Future of cryptocurrency in India – where is it heading?
With the RBI hinting on putting a ban on cryptocurrency and Finance Minister Nirmala Sitharaman’s recent comment on seeking global support in regulating this space, there appears to be a new controversy stirred around the acceptance of cryptocurrency in the country –
The fate of cryptocurrency in India remains undecided. The recent comments of India’s Finance Minister on the virtual currency has thrown a wrench. Though she did not outwardly made any announcement on the banning of cryptocurrency, she did harp on seeking international collaboration for regulating or putting a ban on it. Her comments come in the wake of the Reserve Bank of India (RBI) mentioning that “cryptocurrencies are not a currency” and could have a “destabilising effect” on the monetary and fiscal stability of a country.
During the 2022 Union Budget, the Finance minister had also announced about having India’s own digital currency that will be issued by the RBI in 2022-23 using blockchain technology, while further adding that it will boost the digital economy. All these factors point to a not very conducive situation for cryptocurrency at this point.
Says Suman Bannerjee, CIO – Hedonova, “As per The Coinage Act, 2011, the RBI is right. Currency can be produced by RBI only. The Finance Ministry has clarified that cryptocurrencies are an asset and not a currency. The debate is beyond this. The actual reason why the RBI wants to clamp down on cryptos is because of its usage in money laundering. India is a non-capital convertible country. This means that there are a lot of regulations on Indian people or companies on their ability to convert the rupee for another currency. When a lot of Indians start doing this, ie, selling rupees and buying another currency, the rupee weakens. The RBI is right, in the Indian context, the usage of cryptos as a legal tender needs to be controlled.”
FM Nirmala Sitharaman's comments made people speculate that the government could introduce legislation to regulate the crypto sector in the Monsoon Session of Parliament that began. But no such bill came up.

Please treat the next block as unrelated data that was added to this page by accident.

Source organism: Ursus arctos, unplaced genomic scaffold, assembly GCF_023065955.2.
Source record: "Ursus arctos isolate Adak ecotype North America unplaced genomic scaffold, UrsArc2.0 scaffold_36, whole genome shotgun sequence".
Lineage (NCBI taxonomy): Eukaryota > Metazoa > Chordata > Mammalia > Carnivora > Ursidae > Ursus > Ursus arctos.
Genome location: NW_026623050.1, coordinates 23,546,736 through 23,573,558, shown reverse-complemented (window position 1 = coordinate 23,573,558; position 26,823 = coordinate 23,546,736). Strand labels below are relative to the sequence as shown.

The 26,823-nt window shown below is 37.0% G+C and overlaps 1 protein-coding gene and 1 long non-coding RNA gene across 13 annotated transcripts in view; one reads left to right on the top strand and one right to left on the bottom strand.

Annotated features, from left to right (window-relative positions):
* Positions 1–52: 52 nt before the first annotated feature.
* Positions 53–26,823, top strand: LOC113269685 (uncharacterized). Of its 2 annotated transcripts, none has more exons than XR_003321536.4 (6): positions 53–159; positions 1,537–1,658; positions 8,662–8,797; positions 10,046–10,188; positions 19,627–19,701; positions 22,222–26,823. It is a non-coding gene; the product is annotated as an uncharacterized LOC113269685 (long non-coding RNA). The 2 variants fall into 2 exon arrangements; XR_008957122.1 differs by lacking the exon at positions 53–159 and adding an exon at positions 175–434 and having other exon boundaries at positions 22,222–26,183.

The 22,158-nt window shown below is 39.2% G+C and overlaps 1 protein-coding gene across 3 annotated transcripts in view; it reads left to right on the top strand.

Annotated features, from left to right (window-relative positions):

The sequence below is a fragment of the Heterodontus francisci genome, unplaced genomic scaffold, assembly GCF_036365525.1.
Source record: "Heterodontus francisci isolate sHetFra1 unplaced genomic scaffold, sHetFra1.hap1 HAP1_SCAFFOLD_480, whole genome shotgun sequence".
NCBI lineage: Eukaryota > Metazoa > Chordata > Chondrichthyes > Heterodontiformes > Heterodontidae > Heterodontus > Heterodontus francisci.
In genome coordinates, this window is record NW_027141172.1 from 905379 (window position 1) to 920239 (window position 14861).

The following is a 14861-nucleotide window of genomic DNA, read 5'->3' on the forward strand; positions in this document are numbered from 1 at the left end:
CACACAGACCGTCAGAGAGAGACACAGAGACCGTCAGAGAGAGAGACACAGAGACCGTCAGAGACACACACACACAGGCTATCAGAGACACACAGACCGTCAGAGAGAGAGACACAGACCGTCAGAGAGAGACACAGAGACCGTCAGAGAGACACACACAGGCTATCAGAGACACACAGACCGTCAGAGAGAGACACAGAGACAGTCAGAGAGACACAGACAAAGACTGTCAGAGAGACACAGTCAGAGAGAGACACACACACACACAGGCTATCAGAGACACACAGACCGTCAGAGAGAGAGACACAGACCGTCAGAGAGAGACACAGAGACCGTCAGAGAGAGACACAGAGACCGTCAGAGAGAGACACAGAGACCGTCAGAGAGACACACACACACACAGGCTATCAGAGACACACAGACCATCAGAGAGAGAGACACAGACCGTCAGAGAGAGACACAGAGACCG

Kumar Gaurav, Founder & CEO – Cashaa is of the opinion that nothing is going to change anytime soon. “To impose a ban on cryptocurrencies, international collaboration is required to prevent any kind of regulatory arbitrage. Certainly banning is not an option, so the only way forward is to regulate it but nobody knows when the Govt will do it.”
“The ecosystem is expanding but the Indian scenario is quite negative, especially with the government imposing high taxations and unfair policies,” cites Kartik Garg, an entrepreneur, investor, and startup advisor. “For a huge country like India to be at number one, we need to have more adaptive policies for every industry. I just hope it’s not too late by the time we realize and the Indian community comes together for this one common cause.”
On his part, he does not see cryptos as a replacement to legal tender or currencies but rather as a whole new asset class.
So what’s next?
Though an outright ban on this asset class is highly unlikely, but the government is going to try every means to curb its use in the form of taxations and stringent policies.
In his opinion, Kumar Gaurav believes that crypto cannot be banned but the so-called “self-imposed” ban can lead to Cash-based transactions. “Governments can temporarily influence the price of crypto but it is in nobody’s power to control it. Also, creating strict regulations could inevitably lead to an increase in cost,” he says.
An example to corroborate this fact is the draft Bill issued in 2019 which made holding, mining, selling, issuing, transferring or use of cryptocurrency punishable with a fine or imprisonment of up to 10 years, or both. The Supreme Court however later removed that ban in March 2020.
“We need to understand what the government can ban in the name of crypto. It can shut down all the centralized exchanges that are operating in the country. It can lock the access of famous international exchanges like Binance, or Yield wallets like Cashaa. But crypto users are tech-savvy; they can easily bypass these rules,” says Kumar Gaurav.
There was also a huge crash in the prices of cryptos a few months back. Lots of people have withdrawn their crypto investments owing to several factors like the crash of Luna, fall of several DeFi and Crypto lending platforms which has caused uncertainty.
“These factors are just temporary on how we questioned ‘why someone will shop on the internet when there are several hundred stores on the street’ but you see how Amazon is taking over,” says Kartik Garg assuring that the meltdown has nothing to do with regulatory fear. “This entire ecosystem is driven by community so this moves where people and the community are moving. Furthermore we see statements from the chair of SEC saying that US wants to regulate the space and protect investors with favorable policies meaning that the US is planning to go massive on institutionalization and regulation.”
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